Indeed, the Indian tendency to “wait for Godot” for the resolution of its conflicts with Pakistan is nothing new. Instead of resolving issues through available mechanisms, operative structures and processes intrinsic to the international system, India often resorts to empty symbolism and d elayed action in its quest for the ideal conditions. The history of India-Pakistan relations is riddled with such instances, like Indira Gandhi’s failure to make use of I ndia’s post-1971 position of strength to finalise a deal on Kashmir. More recently, the d ialogue with former Pakistan president Musharraf on Kashmir, where by most a ccounts India and Pakistan came very close to inking a deal, but it amounted to nothing b ecause India was waiting for the right moment to arrive, trust to be built and messy Pakistani politics to improve.

The failure of India to take advantage of historic opportunities to resolve its many outstanding issues with Pakistan is now made additionally complicated due to the extraordinary challenges that the Pakistani state faces today. Indian policymakers, while now slowly waking up to the new realities in Pakistan, are not yet sure how to push for conflict resolution at a time when Pakistan is facing threats to its very existence. This obvious confusion in contemporary governmental thinking about Pakistan has resulted in fractious policies. Much of the UPA’s actions vis-à-vis Pakistan were apparently premised on a flawed understanding of the country as a r ational actor that understands its preferences and is capable of making consistent, coherent foreign and defence policy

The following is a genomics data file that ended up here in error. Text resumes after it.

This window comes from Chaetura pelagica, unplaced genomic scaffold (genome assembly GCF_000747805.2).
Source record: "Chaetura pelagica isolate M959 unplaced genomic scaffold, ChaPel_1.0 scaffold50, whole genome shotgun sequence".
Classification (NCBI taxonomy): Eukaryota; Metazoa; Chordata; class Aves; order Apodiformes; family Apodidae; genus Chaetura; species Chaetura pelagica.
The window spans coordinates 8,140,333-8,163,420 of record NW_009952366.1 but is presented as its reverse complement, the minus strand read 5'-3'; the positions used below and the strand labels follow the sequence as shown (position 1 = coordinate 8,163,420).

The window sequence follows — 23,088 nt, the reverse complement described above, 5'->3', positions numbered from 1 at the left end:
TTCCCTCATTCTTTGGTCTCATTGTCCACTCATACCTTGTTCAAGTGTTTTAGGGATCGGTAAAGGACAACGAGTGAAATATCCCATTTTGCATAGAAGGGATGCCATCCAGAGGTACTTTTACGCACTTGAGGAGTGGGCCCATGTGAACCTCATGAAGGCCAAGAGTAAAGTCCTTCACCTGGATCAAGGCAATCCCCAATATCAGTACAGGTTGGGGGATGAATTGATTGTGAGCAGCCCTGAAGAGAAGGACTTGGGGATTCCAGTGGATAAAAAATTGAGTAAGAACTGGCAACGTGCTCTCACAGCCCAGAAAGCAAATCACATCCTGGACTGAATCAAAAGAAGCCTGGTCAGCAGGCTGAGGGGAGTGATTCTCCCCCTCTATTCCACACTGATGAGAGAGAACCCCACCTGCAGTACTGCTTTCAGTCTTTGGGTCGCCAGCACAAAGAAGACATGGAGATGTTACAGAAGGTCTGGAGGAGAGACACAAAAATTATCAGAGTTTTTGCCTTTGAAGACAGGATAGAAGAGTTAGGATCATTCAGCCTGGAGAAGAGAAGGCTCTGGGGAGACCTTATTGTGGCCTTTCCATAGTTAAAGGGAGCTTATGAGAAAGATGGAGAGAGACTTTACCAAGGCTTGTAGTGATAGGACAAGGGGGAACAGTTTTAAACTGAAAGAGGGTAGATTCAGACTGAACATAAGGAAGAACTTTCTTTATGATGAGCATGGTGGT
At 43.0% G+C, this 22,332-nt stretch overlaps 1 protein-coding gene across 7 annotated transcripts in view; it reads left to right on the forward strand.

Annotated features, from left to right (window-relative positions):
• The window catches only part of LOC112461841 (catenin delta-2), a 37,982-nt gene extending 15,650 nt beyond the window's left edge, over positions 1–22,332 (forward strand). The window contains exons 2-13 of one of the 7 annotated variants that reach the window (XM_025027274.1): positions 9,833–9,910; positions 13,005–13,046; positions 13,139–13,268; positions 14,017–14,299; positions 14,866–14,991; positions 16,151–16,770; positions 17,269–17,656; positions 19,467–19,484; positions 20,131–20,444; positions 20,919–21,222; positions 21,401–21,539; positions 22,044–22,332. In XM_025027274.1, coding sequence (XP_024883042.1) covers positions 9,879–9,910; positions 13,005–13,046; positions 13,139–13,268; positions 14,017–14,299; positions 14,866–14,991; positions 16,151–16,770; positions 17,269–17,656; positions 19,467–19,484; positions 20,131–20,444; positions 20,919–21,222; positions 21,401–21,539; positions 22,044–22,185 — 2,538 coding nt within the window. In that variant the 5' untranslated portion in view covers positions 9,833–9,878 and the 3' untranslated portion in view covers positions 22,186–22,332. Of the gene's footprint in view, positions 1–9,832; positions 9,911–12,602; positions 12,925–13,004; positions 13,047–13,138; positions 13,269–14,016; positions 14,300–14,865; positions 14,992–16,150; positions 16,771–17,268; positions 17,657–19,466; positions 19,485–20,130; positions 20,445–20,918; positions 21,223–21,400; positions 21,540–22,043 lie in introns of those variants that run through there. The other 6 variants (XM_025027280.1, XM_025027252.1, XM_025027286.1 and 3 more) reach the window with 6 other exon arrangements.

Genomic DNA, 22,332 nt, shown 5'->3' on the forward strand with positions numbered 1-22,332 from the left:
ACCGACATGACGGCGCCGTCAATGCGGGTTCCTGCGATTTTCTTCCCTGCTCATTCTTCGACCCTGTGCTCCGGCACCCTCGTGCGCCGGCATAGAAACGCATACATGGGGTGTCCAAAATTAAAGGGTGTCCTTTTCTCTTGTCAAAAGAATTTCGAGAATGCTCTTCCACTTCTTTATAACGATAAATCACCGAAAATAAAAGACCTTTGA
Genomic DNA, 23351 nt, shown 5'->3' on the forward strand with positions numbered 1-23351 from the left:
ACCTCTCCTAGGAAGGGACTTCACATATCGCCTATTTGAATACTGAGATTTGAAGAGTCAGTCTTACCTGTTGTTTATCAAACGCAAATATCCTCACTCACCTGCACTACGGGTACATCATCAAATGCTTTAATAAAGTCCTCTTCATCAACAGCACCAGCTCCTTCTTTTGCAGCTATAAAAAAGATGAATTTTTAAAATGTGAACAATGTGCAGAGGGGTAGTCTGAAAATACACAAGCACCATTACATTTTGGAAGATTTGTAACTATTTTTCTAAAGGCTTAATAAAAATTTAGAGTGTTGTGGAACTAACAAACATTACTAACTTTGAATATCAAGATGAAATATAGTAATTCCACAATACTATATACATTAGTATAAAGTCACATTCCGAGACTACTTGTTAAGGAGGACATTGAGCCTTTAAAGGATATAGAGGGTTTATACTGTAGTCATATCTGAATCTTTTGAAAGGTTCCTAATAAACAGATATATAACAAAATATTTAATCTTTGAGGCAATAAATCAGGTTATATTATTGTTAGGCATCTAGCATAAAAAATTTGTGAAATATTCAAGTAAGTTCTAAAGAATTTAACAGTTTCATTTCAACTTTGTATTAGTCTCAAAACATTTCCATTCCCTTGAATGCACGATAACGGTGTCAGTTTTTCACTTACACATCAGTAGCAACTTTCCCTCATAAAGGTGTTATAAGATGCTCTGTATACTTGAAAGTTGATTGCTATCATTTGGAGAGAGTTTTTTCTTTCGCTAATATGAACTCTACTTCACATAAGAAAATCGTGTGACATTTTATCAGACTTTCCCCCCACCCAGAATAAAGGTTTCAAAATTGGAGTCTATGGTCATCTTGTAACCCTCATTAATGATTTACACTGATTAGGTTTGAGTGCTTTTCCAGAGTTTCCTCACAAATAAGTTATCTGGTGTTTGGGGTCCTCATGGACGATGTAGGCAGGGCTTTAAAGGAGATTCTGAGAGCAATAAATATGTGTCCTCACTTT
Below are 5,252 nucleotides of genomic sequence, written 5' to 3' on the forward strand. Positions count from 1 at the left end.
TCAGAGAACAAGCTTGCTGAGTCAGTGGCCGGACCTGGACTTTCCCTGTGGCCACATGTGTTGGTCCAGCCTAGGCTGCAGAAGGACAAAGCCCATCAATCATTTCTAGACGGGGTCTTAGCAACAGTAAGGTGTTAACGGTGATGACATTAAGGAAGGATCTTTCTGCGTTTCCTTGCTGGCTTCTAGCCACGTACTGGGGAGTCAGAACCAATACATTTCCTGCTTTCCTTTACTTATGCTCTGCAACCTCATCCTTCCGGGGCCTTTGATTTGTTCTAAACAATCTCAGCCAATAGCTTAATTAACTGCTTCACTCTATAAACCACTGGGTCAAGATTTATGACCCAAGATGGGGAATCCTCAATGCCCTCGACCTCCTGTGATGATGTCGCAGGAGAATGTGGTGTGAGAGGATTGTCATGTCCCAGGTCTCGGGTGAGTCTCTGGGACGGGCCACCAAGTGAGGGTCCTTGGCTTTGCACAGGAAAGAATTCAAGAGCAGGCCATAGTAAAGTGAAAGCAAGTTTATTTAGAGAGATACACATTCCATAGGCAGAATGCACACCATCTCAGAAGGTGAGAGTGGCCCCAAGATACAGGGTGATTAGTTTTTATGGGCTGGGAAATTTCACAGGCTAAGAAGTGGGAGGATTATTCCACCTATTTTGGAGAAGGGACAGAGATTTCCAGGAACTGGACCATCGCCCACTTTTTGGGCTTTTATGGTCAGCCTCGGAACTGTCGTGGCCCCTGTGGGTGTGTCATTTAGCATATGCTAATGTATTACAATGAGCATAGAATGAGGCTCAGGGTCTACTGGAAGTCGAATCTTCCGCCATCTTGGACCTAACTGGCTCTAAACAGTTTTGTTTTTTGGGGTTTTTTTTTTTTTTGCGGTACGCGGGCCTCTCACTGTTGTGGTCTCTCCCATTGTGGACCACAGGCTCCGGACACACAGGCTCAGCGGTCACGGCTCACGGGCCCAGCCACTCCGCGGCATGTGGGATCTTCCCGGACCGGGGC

d ecisions, and capable of lucid diplomacy. for the political turmoil in Kathmandu, but However, contemporary Pakistan is not a was seen ever since the Maoists came to


cohesive state and is seen acutely lacking in social and elite cohesion; and it is this detail on which the alternate analytical emphasis needs to be placed.

Moreover, an effective grand strategy d emands the examination of alternative futures. In recognition of this India should consider, and prepare itself to face, Pakistan’s various possible futures. This requires positively interacting with it on multiple levels and through multiple c hannels. However, a UPA-style status quoist approach risks leaving India a c lueless bystander.

Unwise Neighbourhood Policy

Embarrassingly, India was unprepared to engage the new Maoist regime in Kathmandu, we seem out of touch with events in Myanmar and have been sluggish in responding concertedly and coherently to the Sri Lankan crisis. The Sri Lankan forces have overpowered the LTTE, yet India has neglected to constructively argue for i nclusive power-sharing arrangements, or accommodation of Tamil aspirations in a post-LTTE Sri Lanka. This lacklustre, if “politically correct”, reaction to the Sri Lankan conflict might appear pragmatic in the short term, yet it marginalises India and dilutes its chances for concrete contributions in the long term. Ensuring India’s objective of establishing peace and stability would require pushing Colombo to clarify how Tamils and their genuine grievances will be addressed in the post-conflict phase. While it is true that today’s federal government in New Delhi cannot afford to ignore political opinions from the many politically significant and sensitive regions, powerful coalition partners and genuine demands from the periphery while making the country’s foreign policy, New Delhi’s foreign policies should not be a mere r eaction of convenience to those demands.

India’s recent policies towards Nepal were neither guided by national interest nor humanitarian aspirations: it was an undesirable combination of mediocre analysis and unwillingness to engage all actors in Nepal. This policy, as many commentators (Varadarajan 2009) have pointed out, was not only evident at the time of the recent resignation of Nepal’s Maoist prime minister accusing India of being r esponsible power in Nepal through democratic means. Binary approaches in the pursuit of foreign policy can be counterproductive: this is precisely what India did when it assumed that the Nepali Maoists are pro-Chinese and so India need not deal with them.